Coping: Awake all night, thinking about death
Losing someone you love makes you realise the fragility of your own existence – and the importance of making a will
I am on the train to Limerick again. As it lumbers out of Heuston station I am reminded of a girl who lived in my building during my first year at university. She was a ponderous hippy type. One morning I ran into her on Grafton Street, and she told me without prompting that she had been awake all night thinking about death.
I thought she was melodramatic and twittish, reading too much Keats and wearing a fedora. She was 18 at the time. Even I, a philosophy student in the midst of studying the various theories of how we think about death, thought she should lighten up. What a stupid thing to say.
That said, it is 10 years later and I have been up all night thinking about death. Don’t worry, there is not a fedora in sight. I haven’t sat on this train since December, when I went back that final time to go through my mother’s things; to keep those mementos that could fit in my small apartment. Her Kitchenaid mixer, gifted by my brother, which was her pride and joy, takes up half my kitchen. It is pistachio green and named Sarophia – she said it deserved a ridiculously pompous middle-class name because it’s so extravagant. She loved it. The photographs, I kept. Her glasses. Those sorts of things.
The rest, my brother and I gave to charity. What couldn’t be re-homed, we had to throw away with a coldness in our hearts that spread through our bodies.
The process of dismantling my mother’s life, and my childhood, was exhausting. When it was done, I sat for three hours on the floor of the unfurnished apartment she had never got the chance to live in. Then I took the train back to my own little home in Dublin.
Today I am thinking about death again. There has been a lot of death. My own mother. Her mother two weeks later. I got to 27 without losing anyone I really needed, and always suspected that was probably a bad thing – you should be eased into the finality of death before a calamitous loss. In the eight months since my mother’s diagnosis with pancreatic cancer, and the three since her death, it has been hard to think about much else.
For the first few weeks after someone you love dies, you lose all investment in the negative happenings of the world. A squabble with another person doesn’t matter. Former fears about whether your new boss likes you, or where you will be in a year, fall away. You realise that your life is a tenuous thread, fine and ephemeral as spiders’ silk, and any rough breeze or careless action could snap it and send it wafting away on the air into nothingness.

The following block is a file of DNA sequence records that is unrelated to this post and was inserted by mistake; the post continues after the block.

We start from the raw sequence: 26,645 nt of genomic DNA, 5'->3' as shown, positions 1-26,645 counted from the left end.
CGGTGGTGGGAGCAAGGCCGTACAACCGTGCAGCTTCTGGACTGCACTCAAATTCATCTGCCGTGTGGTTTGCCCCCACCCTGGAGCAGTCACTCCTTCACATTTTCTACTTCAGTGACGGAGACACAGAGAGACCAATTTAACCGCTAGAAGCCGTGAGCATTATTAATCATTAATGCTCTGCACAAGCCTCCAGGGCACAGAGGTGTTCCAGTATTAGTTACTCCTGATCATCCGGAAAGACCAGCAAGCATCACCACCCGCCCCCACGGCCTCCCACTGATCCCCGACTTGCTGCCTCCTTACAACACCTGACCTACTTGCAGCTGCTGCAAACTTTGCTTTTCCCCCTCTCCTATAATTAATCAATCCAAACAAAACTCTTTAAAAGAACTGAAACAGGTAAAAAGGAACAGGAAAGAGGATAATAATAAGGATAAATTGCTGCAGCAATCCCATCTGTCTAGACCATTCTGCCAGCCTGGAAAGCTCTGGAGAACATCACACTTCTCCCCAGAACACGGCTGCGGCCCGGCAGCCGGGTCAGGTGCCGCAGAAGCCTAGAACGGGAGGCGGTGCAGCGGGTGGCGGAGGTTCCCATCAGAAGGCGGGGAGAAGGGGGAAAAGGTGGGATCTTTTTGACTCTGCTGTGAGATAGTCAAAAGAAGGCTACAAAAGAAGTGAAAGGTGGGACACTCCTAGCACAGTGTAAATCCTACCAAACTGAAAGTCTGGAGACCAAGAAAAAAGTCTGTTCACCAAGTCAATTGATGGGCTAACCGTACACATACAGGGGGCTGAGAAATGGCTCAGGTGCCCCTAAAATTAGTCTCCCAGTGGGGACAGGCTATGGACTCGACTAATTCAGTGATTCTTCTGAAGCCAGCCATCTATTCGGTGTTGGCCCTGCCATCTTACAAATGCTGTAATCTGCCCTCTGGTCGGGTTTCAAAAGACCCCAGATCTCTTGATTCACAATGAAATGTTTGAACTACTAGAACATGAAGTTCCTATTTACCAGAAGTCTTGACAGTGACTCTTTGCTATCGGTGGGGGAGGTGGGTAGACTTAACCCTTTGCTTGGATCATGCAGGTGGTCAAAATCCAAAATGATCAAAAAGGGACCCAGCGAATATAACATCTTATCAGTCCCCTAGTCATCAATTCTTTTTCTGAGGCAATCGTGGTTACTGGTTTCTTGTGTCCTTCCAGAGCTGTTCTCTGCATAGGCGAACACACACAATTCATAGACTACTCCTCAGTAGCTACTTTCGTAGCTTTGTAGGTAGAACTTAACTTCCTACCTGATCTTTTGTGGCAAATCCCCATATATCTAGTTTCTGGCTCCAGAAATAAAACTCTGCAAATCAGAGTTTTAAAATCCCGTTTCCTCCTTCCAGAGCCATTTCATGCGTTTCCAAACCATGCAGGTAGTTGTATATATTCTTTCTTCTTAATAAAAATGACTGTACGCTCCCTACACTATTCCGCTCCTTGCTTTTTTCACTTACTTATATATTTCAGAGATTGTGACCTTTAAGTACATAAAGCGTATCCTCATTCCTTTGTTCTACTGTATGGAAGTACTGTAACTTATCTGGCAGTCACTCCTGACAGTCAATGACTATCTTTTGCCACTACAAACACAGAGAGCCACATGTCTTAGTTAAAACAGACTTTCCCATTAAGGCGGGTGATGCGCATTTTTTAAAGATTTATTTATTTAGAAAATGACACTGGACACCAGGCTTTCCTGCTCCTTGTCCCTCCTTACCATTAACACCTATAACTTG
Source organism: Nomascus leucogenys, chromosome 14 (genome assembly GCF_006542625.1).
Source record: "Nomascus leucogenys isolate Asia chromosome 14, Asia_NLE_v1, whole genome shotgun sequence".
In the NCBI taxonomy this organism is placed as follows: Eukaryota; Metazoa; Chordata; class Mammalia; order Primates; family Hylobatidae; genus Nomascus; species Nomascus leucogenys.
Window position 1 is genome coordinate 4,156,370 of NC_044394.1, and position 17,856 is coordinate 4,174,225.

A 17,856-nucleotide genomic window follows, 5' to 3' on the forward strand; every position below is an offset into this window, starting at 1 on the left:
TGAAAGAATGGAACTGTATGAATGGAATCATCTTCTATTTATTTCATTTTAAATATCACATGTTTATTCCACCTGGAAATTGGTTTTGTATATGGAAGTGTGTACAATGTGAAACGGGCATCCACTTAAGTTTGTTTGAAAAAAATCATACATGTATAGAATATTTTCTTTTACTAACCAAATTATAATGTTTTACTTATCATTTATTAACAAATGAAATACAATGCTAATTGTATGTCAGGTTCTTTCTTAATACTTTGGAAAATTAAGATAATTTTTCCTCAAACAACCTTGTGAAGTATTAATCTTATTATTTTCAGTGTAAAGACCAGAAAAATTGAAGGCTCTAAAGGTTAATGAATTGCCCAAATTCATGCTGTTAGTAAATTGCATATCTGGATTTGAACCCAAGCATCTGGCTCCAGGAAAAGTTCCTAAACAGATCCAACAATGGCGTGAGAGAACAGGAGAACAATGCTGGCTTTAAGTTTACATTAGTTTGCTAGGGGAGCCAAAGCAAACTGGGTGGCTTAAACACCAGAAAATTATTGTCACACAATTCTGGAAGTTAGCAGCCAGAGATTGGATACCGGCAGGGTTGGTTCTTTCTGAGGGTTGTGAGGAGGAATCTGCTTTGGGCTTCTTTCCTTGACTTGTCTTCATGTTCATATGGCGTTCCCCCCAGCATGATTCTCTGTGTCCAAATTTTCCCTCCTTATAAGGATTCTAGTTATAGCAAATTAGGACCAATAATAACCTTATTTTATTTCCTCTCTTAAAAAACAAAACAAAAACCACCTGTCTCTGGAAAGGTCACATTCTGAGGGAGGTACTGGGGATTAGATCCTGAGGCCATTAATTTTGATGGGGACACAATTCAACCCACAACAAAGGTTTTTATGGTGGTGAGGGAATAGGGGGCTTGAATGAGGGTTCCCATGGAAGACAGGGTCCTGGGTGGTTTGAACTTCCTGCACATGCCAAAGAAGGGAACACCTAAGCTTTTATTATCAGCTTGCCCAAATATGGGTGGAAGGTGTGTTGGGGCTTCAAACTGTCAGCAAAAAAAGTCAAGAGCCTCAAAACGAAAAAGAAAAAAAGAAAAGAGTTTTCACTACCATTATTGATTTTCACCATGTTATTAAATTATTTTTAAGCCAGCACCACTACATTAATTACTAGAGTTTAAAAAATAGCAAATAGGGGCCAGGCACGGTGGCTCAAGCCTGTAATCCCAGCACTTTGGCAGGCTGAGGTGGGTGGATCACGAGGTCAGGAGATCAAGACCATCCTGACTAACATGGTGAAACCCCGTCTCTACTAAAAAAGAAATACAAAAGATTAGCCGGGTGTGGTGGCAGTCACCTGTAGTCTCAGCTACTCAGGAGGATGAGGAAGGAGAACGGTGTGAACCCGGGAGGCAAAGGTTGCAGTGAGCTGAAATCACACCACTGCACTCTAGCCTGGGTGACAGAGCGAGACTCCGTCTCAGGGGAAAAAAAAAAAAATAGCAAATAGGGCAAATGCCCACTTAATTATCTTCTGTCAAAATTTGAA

Return of the world
This can be freeing, in a way, because the worst that can happen in any given situation does not frighten you any more. In the ensuing weeks, the world leaks back in under your porous skin.
Although the grief is still enough to keep you awake at night, pondering with the baffled and genuine innocence of a small child how a person in their wholeness can simply cease to be, you also worry again about the life you have to take part in. A sharply worded email passes your lowered defences and slices into your self-esteem like a knife into spring lamb. You become grounded in the world again, although your mind will drift back to the finality of death.
This is all a very long way of saying that I’m going to Limerick to sign my will. I was profoundly shocked when my mother’s solicitor – a good family friend – advised it. If I were unfortunate enough to be squished by a bus or to plummet to the ground at speed in a flaming fuselage tomorrow, I had to decide who in the world I want to take care of (provided there is anything there to leave them). I am unmarried, so unless I expressly mention my partner, he will be ignored. My mother is gone, and I have just my brother.
Philosophy examines what death is in great detail, but the tradition doesn’t really examine how to cope with it in a way that helps the riot of feeling to settle. That will take a while. In the meantime, I suppose I will make a will.